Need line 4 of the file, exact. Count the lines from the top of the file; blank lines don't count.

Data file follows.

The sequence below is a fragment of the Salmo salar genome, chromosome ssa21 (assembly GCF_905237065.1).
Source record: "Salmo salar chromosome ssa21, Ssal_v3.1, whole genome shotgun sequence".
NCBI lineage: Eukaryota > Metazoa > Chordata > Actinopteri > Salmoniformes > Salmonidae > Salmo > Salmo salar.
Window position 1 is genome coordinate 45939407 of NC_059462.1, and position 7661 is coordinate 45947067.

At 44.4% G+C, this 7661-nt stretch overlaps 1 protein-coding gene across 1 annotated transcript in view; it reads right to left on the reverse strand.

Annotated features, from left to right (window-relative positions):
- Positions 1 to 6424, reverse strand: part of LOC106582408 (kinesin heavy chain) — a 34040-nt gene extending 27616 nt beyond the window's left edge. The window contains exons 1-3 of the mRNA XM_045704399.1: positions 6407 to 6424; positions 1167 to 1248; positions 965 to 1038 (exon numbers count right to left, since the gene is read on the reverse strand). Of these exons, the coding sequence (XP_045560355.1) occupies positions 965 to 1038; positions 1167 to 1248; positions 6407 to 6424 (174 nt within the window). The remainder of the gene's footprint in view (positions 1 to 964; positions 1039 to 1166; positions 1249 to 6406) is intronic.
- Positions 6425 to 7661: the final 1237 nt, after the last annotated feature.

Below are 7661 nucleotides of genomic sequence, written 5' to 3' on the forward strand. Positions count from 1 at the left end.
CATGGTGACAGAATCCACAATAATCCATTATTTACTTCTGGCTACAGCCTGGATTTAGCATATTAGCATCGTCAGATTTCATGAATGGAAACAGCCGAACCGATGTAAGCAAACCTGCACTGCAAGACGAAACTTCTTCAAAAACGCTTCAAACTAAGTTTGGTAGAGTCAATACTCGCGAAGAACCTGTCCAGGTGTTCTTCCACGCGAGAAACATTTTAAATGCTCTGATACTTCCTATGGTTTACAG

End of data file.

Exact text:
Window position 1 is genome coordinate 45939407 of NC_059462.1, and position 7661 is coordinate 45947067.